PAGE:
Hypnosis in Brief

4 May

The first question most people ask when it comes to hypnosis is: can I be hypnotised?And the answer to that depends on what your definition of hypnosis is.

If you’re asking if your mind can be “taken over” in some sort of Twilight Zone-esque phenomena and you be forced to wander in a zombie-like state doing the bidding of your evil hypnotist master, then the answer, of course, is no.

However, if you’re asking if you can enter a mindset in which you are able to uncritically welcome official suggestion and then react accordingly at a later date, then the answer is yes.

Hypnosis is not magic. Instead, it is the process of bypassing your critical faculty in order to wholly accept new positive ideas. What that means is this: normally, we have bias that instigate mental knee-jerk reactions whenever we are exposed to a new thought. Unfortunately, if these bias are negative reflections of ourselves, they will impose limits what we are able to achieve. For example, it is a mantra of many athletes that the game can be won or lost before it even begins. If you are asked, “How are you going to play today?” and you automatically respond with, “I’m going to lose, I’m a horrible player,” then it is probable that you will not perform very well. However, if you enter the event thinking, “I’m going to win, I am the best player out here, I am incredible at this,” then it is almost certain that you will do much better. This is because an incredibly large part of our success in life has to do with our beliefs about ourselves.

Having said that, one may argue that all you have to do to achieve your goals is to believe that you can—but evidently, it is not that easy. This is because our beliefs dwell in two different hemispheres of our minds: the conscious and the subconscious. We have authority over our conscious mind and are able to alter ideas which reside there based on logic and reason. However, for the most part, we do not have access to our subconscious mind, which is largely governed by emotion instead of rationale. As a result, changing what we think can be more difficult than it sounds.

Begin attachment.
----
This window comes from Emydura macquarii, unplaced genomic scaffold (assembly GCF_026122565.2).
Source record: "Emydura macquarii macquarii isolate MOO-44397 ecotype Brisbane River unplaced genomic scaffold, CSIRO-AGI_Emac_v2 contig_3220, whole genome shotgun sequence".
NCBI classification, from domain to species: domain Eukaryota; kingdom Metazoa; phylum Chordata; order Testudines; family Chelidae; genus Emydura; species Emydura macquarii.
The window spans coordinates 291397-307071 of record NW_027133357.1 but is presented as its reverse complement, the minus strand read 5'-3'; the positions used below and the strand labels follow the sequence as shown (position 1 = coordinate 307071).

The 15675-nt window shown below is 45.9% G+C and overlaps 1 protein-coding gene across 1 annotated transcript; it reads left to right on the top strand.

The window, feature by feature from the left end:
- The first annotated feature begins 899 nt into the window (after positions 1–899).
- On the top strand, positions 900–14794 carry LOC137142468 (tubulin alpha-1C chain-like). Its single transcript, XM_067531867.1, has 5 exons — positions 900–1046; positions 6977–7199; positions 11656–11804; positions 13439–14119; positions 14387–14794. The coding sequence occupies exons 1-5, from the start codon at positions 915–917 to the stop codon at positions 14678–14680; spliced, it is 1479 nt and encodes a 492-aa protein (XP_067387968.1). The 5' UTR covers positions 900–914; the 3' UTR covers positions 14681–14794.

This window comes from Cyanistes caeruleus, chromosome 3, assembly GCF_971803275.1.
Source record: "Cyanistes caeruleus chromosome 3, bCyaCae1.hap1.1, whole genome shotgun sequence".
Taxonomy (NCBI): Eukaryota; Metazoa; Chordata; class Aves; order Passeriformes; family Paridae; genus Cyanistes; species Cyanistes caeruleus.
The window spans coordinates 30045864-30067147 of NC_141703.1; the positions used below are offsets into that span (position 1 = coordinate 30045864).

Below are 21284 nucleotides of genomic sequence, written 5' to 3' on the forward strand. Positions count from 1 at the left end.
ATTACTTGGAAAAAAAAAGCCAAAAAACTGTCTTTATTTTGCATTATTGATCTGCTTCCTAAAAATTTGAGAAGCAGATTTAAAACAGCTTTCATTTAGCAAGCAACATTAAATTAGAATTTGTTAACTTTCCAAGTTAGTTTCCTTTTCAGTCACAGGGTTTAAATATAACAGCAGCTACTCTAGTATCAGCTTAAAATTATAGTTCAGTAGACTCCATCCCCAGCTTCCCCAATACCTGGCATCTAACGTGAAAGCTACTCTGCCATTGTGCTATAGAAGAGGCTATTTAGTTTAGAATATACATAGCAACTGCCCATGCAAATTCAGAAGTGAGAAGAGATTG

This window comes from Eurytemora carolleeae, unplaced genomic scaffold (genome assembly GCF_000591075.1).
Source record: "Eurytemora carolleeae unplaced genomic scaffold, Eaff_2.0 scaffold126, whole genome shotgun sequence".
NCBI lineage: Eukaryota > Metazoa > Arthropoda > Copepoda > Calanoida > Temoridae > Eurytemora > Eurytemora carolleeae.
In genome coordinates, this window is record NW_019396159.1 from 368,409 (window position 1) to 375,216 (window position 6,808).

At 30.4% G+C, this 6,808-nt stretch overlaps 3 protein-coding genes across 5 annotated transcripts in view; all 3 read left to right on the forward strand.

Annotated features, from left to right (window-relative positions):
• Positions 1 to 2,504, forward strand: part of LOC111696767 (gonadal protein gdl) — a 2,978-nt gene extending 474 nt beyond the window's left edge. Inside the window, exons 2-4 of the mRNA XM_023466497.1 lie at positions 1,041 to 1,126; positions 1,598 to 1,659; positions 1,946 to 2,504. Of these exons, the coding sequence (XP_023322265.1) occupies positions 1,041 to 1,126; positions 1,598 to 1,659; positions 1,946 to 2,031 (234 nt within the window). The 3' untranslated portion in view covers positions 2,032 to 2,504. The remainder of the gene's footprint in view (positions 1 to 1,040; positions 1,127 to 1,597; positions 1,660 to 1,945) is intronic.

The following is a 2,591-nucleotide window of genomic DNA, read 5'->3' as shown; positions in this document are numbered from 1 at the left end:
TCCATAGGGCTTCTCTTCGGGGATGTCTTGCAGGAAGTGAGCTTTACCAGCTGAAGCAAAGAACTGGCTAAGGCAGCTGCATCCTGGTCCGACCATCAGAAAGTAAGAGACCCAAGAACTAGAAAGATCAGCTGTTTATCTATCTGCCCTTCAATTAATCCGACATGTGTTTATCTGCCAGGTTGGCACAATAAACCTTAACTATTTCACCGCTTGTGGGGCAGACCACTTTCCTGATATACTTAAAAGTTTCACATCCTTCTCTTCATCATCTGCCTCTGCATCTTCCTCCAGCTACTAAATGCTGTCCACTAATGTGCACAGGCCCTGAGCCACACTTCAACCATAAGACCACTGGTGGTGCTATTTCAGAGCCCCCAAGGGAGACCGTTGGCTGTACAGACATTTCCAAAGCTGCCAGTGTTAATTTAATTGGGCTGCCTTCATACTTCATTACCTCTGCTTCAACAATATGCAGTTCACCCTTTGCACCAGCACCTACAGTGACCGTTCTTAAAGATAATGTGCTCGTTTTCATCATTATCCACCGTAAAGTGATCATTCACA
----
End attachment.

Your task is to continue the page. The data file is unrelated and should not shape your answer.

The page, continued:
Enter hypnosis. The main objective of hypnosis is two-fold. The first is to gain access to your subconscious. The second is to induce a state where your prior bias are withheld and you are accepting of new ideas. To continue with our example: let’s say that you are an athlete whose poor performance is the result of the subconscious prediction of poor performance. Henceforth, when someone suggests that you are a good player, your subconscious automatically rejects this idea and instead believes, “No, I am absolutely awful, I will never play well.” And even if you consciously tell yourself, “I can win this, I have talent,” your performance will not change because of your subconscious ideas. Through hypnosis,

it is possible to enter your subconscious and eliminate that bias by replacing it with something positive such as, “I have great skills and abilities in this sport, when I play I will win!”

Again, this is not achieved through any kind of mystical Harry Potter who-do voo-doo business. Instead, the hypnotherapist induces a state of deep relaxation through breathing and focus exercises. This induction is similar to guided meditation—for those of you who are yoga enthusiasts, it is comparable to shavasanna. When entering a very relaxed state, your mind becomes open and easy to work with. If this is hard to imagine, try the following exercise: tighten up all the muscles in your body. Now, try to bend and stretch. Most people will find this to be difficult because your body is working against itself. However, if you relax, you will discover that you have a far greater range of flexibility. Our minds operate under similar principles. By relaxing, we are able to “reach” new levels of our mind and “bend” our perceptions and preconceptions.

 

At this point, let’s re-evaluate the question: can I be hypnotised? And the answer, now that we have contextualised hypnosis, is yes, you can be hypnotised. However, that is not the question you need to be asking. What you really want to know is: will I be hypnotised? And that answer depends on you.